One thing you will probably learn about me is that I'm a fan of the TV show Biggest Loser. While I know many people have varying opinions about the show, I watch it for the people, because if you get a good, dynamic cast of folks it's an interesting study in how people can change if they want to, and how there are always second chances in life, you just have to be willing to give in to get one.
I'm also friends with a former contestant and have interviewed a couple of others, and they are really neat people who with the help of the show became who they really wanted to be. I am really in awe of these people, because I have battled with my weight my entire adult life, and am currently losing that battle (boo). It's a tough thing.
So anyway, this season's show is titled "Glory Days". The cast is made up of people who had been high-level athletes during their lives -- Olympians, NFL players, college athletes -- but lost their way and are now having to deal with obesity.
During the show when certain people are talking they show them when they were lean and mean and at the height of their careers. During their "glory days" if you will.
You know, whether we you were an athlete or not, everyone has had them. A time when we looked great and felt great, and we all thought that it would last forever.
I had them. I was a good athlete when I was young. I was hardly a "star" but I was pretty good at most of the sports that I tried. Actually, running might have been my best sport...I rarely lost distance races during conditioning and gym class, and a lot of people thought that's probably what I should've done in high school.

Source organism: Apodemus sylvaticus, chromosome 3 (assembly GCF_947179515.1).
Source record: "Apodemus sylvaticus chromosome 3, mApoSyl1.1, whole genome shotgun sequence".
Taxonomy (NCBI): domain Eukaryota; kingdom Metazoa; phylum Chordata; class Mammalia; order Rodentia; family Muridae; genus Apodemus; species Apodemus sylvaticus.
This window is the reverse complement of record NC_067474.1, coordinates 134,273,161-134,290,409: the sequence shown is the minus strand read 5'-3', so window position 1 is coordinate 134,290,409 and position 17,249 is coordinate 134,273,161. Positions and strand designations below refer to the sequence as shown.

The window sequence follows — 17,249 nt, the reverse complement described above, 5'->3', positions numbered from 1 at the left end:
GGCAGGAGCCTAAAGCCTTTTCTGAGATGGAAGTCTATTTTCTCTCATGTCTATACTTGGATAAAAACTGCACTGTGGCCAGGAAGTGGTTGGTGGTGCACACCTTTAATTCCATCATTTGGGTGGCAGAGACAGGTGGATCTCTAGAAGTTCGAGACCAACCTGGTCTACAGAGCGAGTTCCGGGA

I chose a different path, and it was mostly because I totally HATED running! With a passion! I was one of those people that saw running as punishment or a means to an end (like getting in shape for basketball), not something I necessarily wanted to choose to do.
I might have missed out on a good thing, but oh well. Plus, I love running now, so there's that!
But as I watched the show, the term "Glory Days" kept rolling through my mind. I think we put so much emphasis on life when we are at the tops of our games (and we all have a stretch in our lives that we are) that we seem to think stuff is "over" once we pass that stage of our lives. That those days are long gone.
High school and college, or even our early to mid-twenties are supposed to be "the best times of our lives". And for a lot of reasons, they are. But at the same time, why can't I be in one of the "best times of my life" now, at 45? Why can't we have our Glory Days at another time in our lives?
Granted, it's a heck of a lot harder. We all have jobs and families and responsibilities, but we have a greater sense of it all now that we have some age and experience. And knowledge. I know I have TONS more knowledge then I did then.
So that begs the question: in all other walks of life, age, experience and knowledge is an asset, but when we look at our health, fitness or even our general outlook on life, it's a liability.
What gives? Why can't we live our athletic Glory Days now?